In addition, most functioning funds are self-labelled and require better standards and more precise data to evaluate their sustainability credentials and impact, raising concerns about greenwashing. 

Moreover, most of the time developing countries are excluded from the sustainable fund market. 

Finally, Russia’s invasion of Ukraine exposed the shortcomings of sustainable investing. The war indicated what should have been obvious to ESG (Environmental, Social, Government) investors: the country cannot defend itself without weapons, and that meant funding arms manufacturers. Even nuclear weapons, banned by nearly all ESG funds, are suddenly more attractive as a deterrent to Russia [3].

Boosting the investment priority for sustainability in developing countries will require local governments to work alongside the recovery funds, private sector, and banks. However, it also presents new challenges, such as coordination problems, poor national public investment systems, and others. Addressing the challenges and maximizing the impact of the investment package for a sustainable and inclusive recovery anticipates the following points: 

• SDG data and reporting enhancement. Sustainable recovery investing is relatively new and reporting rules are not standardized properly enough yet across countries. Certainly, without standardization and reporting controls, data can be misleading. By implementing a comprehensive and precise set of standardization, investors will be assured that the funds are not picking up on SDG facts.

• Investment priority for high-impact sustainable projects. As stated previously, developed countries (the US, and Europe, in particular) were able to attract most SDG investments during the pandemic. Now, these recovery funds should contribute to the SDG initiatives in developing economies through international project financing.

• Investing and lending opportunities provided by green banks. These banks can help direct and leverage financial resources to investments that provide near-term relief (such as through construction jobs) and long-term prosperity (by reducing energy costs and promoting new industries).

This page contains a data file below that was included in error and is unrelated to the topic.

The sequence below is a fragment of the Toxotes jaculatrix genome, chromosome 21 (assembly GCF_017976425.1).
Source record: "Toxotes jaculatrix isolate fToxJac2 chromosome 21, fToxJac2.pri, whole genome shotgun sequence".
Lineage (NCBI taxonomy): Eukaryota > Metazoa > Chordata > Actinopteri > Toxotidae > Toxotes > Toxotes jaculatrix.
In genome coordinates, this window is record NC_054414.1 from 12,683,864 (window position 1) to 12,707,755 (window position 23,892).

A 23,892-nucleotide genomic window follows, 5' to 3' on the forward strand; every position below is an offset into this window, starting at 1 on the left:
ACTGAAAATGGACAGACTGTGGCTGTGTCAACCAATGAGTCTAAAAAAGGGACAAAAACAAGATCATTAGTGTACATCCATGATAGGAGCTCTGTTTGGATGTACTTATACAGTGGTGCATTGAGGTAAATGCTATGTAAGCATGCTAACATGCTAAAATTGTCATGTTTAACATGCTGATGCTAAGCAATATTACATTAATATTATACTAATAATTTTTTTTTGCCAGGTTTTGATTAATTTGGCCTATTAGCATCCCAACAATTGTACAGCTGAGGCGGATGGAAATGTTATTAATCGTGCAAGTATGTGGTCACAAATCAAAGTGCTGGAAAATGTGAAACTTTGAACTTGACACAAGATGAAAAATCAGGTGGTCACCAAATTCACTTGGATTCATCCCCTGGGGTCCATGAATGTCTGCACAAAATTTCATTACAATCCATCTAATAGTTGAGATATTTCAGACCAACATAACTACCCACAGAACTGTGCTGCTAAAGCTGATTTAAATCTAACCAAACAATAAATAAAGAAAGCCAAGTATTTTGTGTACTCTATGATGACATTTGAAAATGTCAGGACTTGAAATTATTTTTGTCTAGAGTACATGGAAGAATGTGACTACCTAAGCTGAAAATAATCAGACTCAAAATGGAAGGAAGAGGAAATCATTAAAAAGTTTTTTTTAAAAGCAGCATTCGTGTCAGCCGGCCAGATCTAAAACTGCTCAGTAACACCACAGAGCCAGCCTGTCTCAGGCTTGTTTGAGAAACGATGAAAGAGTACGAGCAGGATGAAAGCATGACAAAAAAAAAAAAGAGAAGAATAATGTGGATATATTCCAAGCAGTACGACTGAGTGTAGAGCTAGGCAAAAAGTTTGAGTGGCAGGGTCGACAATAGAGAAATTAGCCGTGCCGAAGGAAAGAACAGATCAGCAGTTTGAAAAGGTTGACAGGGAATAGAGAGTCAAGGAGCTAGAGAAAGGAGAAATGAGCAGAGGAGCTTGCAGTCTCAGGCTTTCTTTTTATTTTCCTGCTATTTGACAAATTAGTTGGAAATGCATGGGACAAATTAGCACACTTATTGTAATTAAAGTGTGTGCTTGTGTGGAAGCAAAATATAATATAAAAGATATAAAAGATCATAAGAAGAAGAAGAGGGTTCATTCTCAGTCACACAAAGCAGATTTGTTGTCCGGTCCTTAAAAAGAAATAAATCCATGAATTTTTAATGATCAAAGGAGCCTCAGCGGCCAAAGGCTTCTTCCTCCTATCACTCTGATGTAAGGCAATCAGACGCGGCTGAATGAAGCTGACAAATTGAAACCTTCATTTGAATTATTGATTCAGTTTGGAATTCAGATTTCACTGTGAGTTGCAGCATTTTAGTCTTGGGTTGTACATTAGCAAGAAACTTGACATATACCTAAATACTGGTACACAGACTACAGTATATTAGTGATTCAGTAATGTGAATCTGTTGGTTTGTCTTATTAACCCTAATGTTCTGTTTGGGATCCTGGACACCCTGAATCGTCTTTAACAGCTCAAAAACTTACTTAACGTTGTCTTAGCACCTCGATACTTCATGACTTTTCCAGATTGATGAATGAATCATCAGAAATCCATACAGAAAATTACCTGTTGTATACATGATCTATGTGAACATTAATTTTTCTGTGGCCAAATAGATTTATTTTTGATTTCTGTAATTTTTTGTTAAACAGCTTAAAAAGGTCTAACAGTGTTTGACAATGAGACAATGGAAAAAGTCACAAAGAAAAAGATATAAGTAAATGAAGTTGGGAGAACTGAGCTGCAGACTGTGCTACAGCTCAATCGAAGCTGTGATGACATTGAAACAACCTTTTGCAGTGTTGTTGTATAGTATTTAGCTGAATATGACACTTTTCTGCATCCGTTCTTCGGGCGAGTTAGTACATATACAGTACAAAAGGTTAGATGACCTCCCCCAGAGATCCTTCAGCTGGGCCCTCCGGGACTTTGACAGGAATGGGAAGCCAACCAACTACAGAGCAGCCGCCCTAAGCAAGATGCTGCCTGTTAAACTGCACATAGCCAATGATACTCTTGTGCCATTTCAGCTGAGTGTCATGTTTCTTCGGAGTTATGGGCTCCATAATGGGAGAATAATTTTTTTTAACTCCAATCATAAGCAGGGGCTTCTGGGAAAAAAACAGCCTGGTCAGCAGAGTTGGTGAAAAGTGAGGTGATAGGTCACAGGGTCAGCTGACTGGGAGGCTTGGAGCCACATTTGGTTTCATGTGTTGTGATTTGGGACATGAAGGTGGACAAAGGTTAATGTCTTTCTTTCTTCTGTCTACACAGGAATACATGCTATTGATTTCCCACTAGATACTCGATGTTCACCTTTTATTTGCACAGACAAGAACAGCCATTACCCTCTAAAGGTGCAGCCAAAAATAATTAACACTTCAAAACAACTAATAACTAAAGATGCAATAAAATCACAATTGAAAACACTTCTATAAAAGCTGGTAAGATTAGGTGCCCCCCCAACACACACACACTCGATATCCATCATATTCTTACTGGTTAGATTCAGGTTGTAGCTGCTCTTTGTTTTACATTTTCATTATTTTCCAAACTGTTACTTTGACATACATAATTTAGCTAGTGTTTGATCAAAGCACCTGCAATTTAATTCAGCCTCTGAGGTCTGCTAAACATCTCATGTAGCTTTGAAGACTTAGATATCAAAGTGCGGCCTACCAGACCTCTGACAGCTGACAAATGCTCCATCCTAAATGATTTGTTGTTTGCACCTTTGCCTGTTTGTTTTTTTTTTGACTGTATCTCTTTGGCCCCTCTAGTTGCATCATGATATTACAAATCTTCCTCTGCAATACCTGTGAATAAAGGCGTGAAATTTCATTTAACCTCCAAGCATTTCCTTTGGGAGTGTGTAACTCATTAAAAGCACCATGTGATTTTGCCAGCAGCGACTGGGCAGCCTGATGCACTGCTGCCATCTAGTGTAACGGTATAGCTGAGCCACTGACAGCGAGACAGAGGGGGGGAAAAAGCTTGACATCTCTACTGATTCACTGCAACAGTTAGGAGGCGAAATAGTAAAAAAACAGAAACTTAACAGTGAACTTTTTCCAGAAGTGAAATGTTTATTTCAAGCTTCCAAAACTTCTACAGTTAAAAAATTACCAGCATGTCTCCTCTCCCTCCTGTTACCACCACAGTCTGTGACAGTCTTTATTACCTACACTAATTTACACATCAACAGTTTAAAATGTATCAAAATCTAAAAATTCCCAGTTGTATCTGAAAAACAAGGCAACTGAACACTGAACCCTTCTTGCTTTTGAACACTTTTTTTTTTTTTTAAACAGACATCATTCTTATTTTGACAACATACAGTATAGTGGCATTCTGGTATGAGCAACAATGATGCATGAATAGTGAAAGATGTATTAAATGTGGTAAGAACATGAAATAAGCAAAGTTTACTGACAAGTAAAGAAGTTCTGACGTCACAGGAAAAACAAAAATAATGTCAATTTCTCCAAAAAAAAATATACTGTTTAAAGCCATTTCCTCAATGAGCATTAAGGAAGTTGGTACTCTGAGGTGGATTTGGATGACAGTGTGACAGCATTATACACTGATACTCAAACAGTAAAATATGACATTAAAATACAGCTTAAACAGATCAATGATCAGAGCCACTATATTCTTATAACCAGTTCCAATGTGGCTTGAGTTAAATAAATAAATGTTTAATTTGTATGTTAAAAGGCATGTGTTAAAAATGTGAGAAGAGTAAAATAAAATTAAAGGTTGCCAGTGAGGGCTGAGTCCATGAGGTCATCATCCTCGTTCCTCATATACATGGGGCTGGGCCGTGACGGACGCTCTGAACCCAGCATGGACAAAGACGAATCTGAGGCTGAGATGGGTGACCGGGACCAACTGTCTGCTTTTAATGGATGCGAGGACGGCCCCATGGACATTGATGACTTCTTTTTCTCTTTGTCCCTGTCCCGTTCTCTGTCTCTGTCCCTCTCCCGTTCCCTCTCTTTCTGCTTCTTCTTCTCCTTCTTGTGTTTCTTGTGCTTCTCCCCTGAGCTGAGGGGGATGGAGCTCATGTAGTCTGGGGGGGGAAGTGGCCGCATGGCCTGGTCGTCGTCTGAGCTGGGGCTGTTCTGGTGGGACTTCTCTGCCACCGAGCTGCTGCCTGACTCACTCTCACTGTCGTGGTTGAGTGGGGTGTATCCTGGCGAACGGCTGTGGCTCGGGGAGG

Overall, green recovery programs vary from country to country, depending on macroeconomic conditions, budgets, capacity, and ambition to deal with the climate crisis, and level of commitment to other policy goals. Nonetheless, the pandemic has spurred change as more people realize the urgency of addressing sustainability issues and the importance of balanced ecosystems for health and welfare.


1. Hartill R. - What Is Sustainable Investing? – [Cited 2022, 31 January] – Available from: 

2. Kurbiel L. - Investing in the SDGs in a post COVID world – [Cited 2021, 26 January]  - Available from:  

3. Mackintosh J. – War in Ukraine Reveals Flaws in Sustainable Investing – [Cited 2022, 27 March] – Available from: The Wall Street Journal 

4. Shulla K., Voigt B.F., Cibian S., Scandone G., Martinez E., Nelkovski F., Salehi P. – Effects of COVID-19 on the Sustainable Development Goals (SDGs) – [Cited 2021, 17 March] – Available from: 

5. United Nations Conference on Trade and Development – World Investment Report 2021. Investing in Sustainable Recovery– United Nations Publications, 405 East 42nd Street, New York, New York 10017, United States of America – Available from: 

6. United Nations Conference on Trade and Developmen – World Investment Report 2022. International Tax Reforms and Sustainable Investment – United Nations Publications, 405 East 42nd Street New York, New York 10017, United States of America – Available from: 


Supervisor: Olga Tsapko-Piddubna,Department of International Economic Analysis and Finance, Ivan Franko National University of Lviv, Ukraine